2. Can the veterinarian put a dispensing fee on the price of the compounded medication or mark up the compounded medication when supplying to the client?
No. Unlike medication received from a wholesaler the veterinarian is not dispensing the product. You cannot treat medication from the compounding pharmacy the same as medication from a wholesaler. The veterinarian is best able to deal with the costs and time involved with supplying a compounded pharmaceutical through a prescription fee. If the veterinarian is supplying the medication indirectly then a freight fee may also be applicable.
3. Can the veterinarian provide an additional label to the compounded medication (so that it does not obscure the pharmacy label such as on the outer package)?
No. It is illegal in NSW for a veterinarian to place an additional label on prescription medicine dispensed by a pharmacy (this includes a compounded product).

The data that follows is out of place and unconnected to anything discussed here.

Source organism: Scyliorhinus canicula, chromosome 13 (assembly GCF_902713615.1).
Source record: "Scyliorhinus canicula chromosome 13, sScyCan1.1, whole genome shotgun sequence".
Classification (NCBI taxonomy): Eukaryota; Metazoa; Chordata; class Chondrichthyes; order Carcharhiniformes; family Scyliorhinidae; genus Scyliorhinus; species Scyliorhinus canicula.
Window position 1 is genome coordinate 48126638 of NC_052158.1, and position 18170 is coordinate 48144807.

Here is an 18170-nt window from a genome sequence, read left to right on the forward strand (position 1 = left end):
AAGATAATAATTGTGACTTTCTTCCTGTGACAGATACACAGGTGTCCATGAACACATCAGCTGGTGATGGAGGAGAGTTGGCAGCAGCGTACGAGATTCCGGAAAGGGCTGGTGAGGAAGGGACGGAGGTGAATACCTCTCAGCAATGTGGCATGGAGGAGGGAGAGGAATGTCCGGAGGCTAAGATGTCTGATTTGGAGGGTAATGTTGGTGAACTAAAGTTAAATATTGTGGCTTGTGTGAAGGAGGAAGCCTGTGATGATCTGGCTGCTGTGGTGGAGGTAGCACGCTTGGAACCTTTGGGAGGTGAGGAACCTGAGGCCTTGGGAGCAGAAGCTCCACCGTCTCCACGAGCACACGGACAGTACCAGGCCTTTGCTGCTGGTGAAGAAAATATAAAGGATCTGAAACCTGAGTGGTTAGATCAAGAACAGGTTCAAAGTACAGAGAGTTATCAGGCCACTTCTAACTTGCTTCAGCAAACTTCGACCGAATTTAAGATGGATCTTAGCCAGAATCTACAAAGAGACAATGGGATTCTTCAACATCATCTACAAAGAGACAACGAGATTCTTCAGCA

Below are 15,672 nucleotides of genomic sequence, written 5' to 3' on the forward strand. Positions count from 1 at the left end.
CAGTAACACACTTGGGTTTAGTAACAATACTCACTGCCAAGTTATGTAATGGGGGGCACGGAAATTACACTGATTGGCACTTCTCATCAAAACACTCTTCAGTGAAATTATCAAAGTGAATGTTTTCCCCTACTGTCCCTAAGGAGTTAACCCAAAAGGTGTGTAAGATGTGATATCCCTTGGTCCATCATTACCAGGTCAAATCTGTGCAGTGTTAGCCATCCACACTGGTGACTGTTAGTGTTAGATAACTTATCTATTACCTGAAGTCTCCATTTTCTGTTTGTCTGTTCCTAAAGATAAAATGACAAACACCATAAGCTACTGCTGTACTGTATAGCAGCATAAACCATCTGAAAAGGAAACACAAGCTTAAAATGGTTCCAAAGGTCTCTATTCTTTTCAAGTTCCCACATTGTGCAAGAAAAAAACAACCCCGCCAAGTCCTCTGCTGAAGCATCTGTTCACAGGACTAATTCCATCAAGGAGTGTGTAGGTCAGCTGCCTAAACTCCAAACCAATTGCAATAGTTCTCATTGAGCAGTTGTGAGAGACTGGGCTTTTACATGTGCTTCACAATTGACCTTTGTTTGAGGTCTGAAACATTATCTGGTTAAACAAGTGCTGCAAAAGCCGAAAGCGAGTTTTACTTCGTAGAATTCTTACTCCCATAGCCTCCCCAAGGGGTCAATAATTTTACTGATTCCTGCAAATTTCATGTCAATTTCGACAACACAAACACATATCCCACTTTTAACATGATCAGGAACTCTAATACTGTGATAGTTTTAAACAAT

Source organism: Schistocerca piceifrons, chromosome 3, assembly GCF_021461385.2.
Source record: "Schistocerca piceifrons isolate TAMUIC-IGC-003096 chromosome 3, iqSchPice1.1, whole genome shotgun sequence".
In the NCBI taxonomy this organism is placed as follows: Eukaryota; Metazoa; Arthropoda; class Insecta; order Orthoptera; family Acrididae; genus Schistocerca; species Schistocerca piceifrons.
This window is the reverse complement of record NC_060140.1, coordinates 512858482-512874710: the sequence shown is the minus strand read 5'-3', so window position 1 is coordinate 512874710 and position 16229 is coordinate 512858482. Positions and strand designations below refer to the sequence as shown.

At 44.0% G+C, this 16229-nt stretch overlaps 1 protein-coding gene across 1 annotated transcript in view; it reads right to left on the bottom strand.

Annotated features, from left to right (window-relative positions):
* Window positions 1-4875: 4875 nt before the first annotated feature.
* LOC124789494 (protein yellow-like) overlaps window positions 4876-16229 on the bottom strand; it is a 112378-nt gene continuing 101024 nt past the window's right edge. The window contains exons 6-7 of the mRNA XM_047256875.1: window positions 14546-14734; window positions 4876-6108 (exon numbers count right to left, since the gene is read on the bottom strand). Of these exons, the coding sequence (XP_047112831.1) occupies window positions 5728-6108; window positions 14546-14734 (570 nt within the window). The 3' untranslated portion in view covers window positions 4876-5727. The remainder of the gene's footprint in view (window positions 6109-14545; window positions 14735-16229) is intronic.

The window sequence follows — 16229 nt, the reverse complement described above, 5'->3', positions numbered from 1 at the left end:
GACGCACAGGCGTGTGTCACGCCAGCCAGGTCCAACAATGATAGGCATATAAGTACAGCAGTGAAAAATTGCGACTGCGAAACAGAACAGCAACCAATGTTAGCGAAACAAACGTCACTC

4. Can the veterinarian provide additional written instructions to the client to augment the information provided by the pharmacy generated label?
Yes. This may also be a good place to remind the client of the potential time delays in providing further supply of medication as this is medication specifically compounded for their pet and therefore there are no stocks of the medication kept on the premises.
5. If a client has a question or problem with a compounded medication the label will typically provide contact details for the compounding pharmacy but it might be equally important to discuss an adverse event or other problem with the veterinarian as well. How can this issue be addressed?